Three short years ago, I made a decision to try and change some of the behaviours and coping strategies that I had developed over many years.
I was once again faced with that dreaded time of the year when we are expected to set New Year’s resolutions, make big promises and set out our vision for a “New Year, New You.”
But I realised that trying to change Me was not actually what was needed; instead, I needed to try and unpick some of the habits that were getting in the way of me being me.
Just like we need to look at the behaviour of a child as something separate from the child (“I love you but I don’t love your behaviour right now”) and a form of communication or coping method, so too I needed to look at my behaviours and motivations with a new honesty.
Why did I need to do this? Because the life I was leading was a struggle. Because it was lacking in joy and characterised too often by fear, anxiety and sadness. Because I realised that it didn’t have to be like that.
Back then I started the process with a short piece of reflection which I buried deep in my phone notes and felt deeply ashamed for even committing to electronic paper:
I can’t do it any more because I’m too broken and can’t ever be fixed.
I can and I’m not and things can be broken and still go on working.
I have no friends.
I do have good friends.
I have worth and can offer a lot.
Everything is wrong.
Lots of things are right.
I am not disgusting.
No-one understands me.
No-one ever can fully understand me but I can understand myself.
Like the worst spouse and parent in the world.
I am a good spouse and parent.
Like I don’t want to be here.
That I do want to be here.
That I am exhausted but can get through it.
Like I have to keep going.
That I have to rest.
I have been and can be happy.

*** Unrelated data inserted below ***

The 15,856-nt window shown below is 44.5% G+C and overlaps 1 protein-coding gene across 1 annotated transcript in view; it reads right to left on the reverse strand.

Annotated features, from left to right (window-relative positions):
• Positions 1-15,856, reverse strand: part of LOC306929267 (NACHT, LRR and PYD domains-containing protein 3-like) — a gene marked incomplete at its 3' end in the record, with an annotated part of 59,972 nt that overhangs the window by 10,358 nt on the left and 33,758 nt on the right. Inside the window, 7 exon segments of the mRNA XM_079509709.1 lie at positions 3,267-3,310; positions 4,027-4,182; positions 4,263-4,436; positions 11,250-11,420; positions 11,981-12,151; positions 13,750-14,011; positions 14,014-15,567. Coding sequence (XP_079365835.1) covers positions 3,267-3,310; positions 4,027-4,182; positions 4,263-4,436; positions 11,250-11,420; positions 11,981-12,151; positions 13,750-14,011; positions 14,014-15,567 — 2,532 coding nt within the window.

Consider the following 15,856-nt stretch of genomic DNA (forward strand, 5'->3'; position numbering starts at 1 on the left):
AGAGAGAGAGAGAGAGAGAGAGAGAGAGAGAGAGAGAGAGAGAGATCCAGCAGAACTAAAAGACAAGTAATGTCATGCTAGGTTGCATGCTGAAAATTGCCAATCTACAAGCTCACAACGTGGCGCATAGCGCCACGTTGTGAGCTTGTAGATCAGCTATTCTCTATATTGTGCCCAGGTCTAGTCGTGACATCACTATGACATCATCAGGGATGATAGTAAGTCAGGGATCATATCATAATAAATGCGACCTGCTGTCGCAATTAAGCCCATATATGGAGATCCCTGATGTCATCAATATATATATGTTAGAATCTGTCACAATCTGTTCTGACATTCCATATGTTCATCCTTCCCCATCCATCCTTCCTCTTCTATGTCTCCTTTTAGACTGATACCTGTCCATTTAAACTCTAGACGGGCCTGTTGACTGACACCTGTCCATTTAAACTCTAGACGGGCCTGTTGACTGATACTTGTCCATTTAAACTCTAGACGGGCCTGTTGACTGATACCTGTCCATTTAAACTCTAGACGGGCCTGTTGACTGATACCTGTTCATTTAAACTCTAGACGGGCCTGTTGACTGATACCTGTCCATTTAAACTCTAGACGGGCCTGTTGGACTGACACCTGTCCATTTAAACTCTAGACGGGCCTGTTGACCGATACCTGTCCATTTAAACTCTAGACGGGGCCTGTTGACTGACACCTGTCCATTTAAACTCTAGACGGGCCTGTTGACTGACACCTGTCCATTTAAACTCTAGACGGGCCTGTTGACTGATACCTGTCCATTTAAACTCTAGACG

And I also know I can feel joyous, excited, loving, spontaneous and proud.
What I know will get me through and help me to fight the feelings when they visit.
Let this serve to remind me….
As I look at this, three years on, I have to admit that on some days, the feelings are still stronger than the knowings and there are times when the sadness, anxiety and fear overwhelm me. But I can also say categorically that they are fewer and further between than back then. And I intend for them to get even more so (or is that less so?!)
I can’t pretend that the last three years have been easy. Unpicking over 40 years of learnt and well-practiced behaviours takes effort and time.
I ended up writing a book to help me with the process. At first, I did so under a pen name and shared it cautiously and in trepidation but after some positive feedback, I became braver and shared the book as me. Looking back, this was quite a risk to take; as someone in a senior role in education, it was perhaps foolhardy to share some of my innermost fears, vulnerabilities and struggles with a world that includes both the young people with whom I work, and their families, as potential readers.
I am aware that there are jobs I won’t get in the future because of what I have done. I am aware that there are people who find what I have written distasteful and self- indulgent.
And of course, in many ways, it is completely self-indulgent. The reality is that I needed to indulge myself, to write therapeutically and to find some answers to some questions.
My answers won’t be yours. I still haven’t found all the answers yet and I am still writing, reading, connecting and exploring to try and find them. But more things make sense to me now than they did three years ago.
If you are reading this and you are struggling, wondering whether you can ever feel better, asking whether there is any point to keeping going, please know that there is.
Please know that there are better times ahead if you are willing to take a few risks, take some time and accept that you are the one person you need to make peace with, above all others.
You are all you need but you don’t have to do it alone.